It’s incredible how much history, both wonderful and tragic, is crammed into this part of Europe – this amazing intersection of Slavic, Germanic and Magyar cultures; of Catholicism and Protestantism and Orthodoxy; this dynamic stew-pot of cabbage, pork, paprika and peppercorns. The bus trip from Vienna to Bratislava is just 60 kilometres – less than Melbourne to Geelong – and there’s not even a checkpoint in-between; one of the benefits of the Schengen Area which also incorporates Poland, Germany and Hungary. History permeates everything here – the very highway we’re driving on used to be a Roman road 2000 years ago, the peaceful fields on either side once the bloody battlefields between Roman legionnaires and the barbarian tribes of the north.

Classical music is of course one of the great exports of this region, every major city having a famous genius to call its own. In Budapest it was all about Fransz List; in Vienna, of course, Mozart is front and centre. No doubt I’ll learn all about Beethoven as we make our way through Germany and in Poland, of course, the star of the show is Chopin. What’s interesting is that these men were far from humourless poonces in big wigs – they were very much the Keith Richards of their day. While we assume that women fainting and screaming in front of pop stars is something that started with Elvis and the Beatles, it predates them by at least 200 years… Liszt, famously, would pull off his white gloves and hurl them into the crowd before bashing out one of his tunes, knowing that women would literally rip them (and each other) apart in the frenzy of trying to get one. Mozart, for his part, died quite poor despite his enormous commissions because of all the money he poured into throwing wild, lavish parties.

Anyway. It’s wonderful being back in Vienna, the first city I ever fell in love with and the city where I met the first girl I fell in love with. As before, I still cherish its blend of Old World glamour and new world modernism: the clattering trams above and slick subways below; huge advertisements for luxury cars and perfume draped over gorgeous Secessionist facades; the surrounding green hills of Austria alive with the graceful motion of wind turbines rising out of the morning fog. There’s no doubt life is lived on a deeper frequency here and temporary though it may be, it is awesome to be able to tune in again and feel the passion and pain of centuries in one’s own soul.

Eurotrip 2015 – Part 1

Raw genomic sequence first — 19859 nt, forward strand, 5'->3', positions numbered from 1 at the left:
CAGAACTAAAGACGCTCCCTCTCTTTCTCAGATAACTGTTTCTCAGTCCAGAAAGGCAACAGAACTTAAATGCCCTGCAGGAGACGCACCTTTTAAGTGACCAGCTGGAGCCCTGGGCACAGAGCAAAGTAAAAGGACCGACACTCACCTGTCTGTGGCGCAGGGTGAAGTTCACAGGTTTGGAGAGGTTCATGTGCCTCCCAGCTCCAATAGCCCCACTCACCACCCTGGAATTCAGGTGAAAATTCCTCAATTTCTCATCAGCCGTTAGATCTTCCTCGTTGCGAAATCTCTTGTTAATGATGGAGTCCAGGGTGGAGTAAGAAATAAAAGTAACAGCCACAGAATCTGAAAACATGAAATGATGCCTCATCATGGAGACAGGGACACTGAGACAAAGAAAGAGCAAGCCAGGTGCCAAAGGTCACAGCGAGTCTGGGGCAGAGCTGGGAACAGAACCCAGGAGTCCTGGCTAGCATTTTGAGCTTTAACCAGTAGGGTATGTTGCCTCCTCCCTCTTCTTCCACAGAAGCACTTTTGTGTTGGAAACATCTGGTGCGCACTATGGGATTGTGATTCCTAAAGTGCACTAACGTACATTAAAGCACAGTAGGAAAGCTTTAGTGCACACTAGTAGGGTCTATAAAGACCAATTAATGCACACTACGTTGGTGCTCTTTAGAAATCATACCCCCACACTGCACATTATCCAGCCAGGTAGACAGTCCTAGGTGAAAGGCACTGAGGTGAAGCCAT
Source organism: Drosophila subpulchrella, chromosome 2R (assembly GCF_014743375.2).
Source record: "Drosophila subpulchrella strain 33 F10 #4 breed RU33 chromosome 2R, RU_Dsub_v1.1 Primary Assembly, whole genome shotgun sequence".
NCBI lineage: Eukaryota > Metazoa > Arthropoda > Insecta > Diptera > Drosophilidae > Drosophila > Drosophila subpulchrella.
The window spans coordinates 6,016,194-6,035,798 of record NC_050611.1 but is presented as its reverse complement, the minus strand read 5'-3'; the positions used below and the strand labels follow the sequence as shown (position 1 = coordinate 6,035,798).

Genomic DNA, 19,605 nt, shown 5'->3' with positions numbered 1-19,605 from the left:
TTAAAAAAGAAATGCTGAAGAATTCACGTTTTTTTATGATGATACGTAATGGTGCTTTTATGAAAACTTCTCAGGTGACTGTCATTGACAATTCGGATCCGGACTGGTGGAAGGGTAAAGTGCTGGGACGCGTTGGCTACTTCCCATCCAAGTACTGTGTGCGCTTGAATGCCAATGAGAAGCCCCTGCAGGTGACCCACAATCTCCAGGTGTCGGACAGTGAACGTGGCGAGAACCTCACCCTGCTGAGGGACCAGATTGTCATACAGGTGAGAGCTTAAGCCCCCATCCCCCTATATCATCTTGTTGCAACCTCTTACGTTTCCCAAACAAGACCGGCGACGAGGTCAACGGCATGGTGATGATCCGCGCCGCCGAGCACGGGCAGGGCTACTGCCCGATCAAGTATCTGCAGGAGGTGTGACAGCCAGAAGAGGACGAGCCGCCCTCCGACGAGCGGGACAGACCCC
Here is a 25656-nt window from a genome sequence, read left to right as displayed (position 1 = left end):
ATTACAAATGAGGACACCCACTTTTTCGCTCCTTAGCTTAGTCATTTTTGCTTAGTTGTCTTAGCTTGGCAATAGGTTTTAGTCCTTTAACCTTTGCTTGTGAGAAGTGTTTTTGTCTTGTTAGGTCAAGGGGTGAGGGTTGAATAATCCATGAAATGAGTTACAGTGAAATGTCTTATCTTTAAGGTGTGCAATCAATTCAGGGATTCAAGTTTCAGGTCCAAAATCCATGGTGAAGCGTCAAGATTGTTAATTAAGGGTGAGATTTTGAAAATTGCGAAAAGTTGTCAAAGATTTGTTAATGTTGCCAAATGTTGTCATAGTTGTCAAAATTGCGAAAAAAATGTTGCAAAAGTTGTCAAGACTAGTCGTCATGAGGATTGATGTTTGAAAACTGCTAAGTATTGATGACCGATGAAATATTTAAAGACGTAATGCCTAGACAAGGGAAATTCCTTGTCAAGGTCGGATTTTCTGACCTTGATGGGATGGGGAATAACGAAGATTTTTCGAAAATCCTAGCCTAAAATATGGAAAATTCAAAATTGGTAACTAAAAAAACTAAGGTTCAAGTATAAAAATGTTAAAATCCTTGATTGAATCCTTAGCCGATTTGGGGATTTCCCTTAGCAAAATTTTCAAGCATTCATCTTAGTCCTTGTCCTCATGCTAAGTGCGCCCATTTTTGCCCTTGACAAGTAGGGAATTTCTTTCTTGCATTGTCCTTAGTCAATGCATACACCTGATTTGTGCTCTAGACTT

PROLOGUE

The last time I was in Europe was in 2005 – a 10-week Homeric epic me and a friend embarked on after we graduated; innocent and intense and excited 21-year-olds eager to explore the world and figure out what should come next in our lives and what shape our lives should take.
It was a long time ago, yet sitting on this plane now, 32 years old with another high school mate next to me, Fear and Loathing in Las Vegas on my lap with a napkin bookmark about halfway through, I realize I’m still pretty much that same person, if a little wiser and less intense. With the dry cold-yet-hot plane air turning my nostrils to leather; the constant rush-of-air sound throughout the cabin; the zang of the warm gin & lemonade I’m sipping to cut through the metallic yeastiness of the canned Heineken I had previously, which I’d ordered to cut through the sugariness of the Jack Daniel’s & Coke prior to that, etc… With the in-house entertainment still clunky and shit, displayed on plastic Game Gear-like screens, I can easily imagine it is still in fact 2004… And wonder when Apple or Microsoft will finally enter and fix up that particular tech niche.

But I digress.

Unlike the great adventure of 2004-5, this trip didn’t slowly materialise over three years of late-night, booze-hazed conversations clouded by faint despair that there has to be something better… If nothing else, a nicer place to spend late booze-hazed nights. It came out of the blue in a lightning bolt of awesomeness – my friend Josh, a travel agent, won two places for a $8,500-per-person cruise and invited me to join him. Naturally I didn’t say “yes”… I said “HELL FUCKING YEAH.”

Up to that point I’d given zero thought to returning to Europe. Once the Promised Land of gorgeous women; dirt-cheap, top-shelf beer and wodka; history and kultura that I could feel in my blood… I burned through all that in my original trip and its immediate sequel six months later, and as life went on and my perspective broadened, I discovered Thailand and Japan and the Australian Outback and realised there was so much more to explore. The US had been next on my list; an existentialist road trip through red-dirt deserts and redneck towns, marked by roadside diners and white Baptist churches. But as Fate would have it, I’d be pulled back instead to exquisite restaurants and towering cathedrals, back to the cradle of Western civilization and the continent where my heritage lies and my love of travel began.

And so Europe feels like that amazing old friend you lost touch with but now they’ve come back into your life and you remember how amazing the time was that you guys had together, and you can’t wait to see them again. It’s amazing to know that when I step out of this big white tube it’ll be into an entirely different world, yet one that’s familiar from those past adventures which, when I think about it, didn’t ‘change’ me as a person but brought me absolutely in touch with the person I really am – which is a beautiful and immensely valuable thing that travel does. I believe that’s all that ever happens to you – you don’t ‘change’, you only get closer or further removed from the person you really are. And after a year of feeling drama, stress and the cancer of corporate monotomy eat away at my being, I’m looking tremendously forward to relaxing, rejuvenating and getting back in touch with my true self, my anima artificis to quote my Instagram name… With that which truly speaks to me.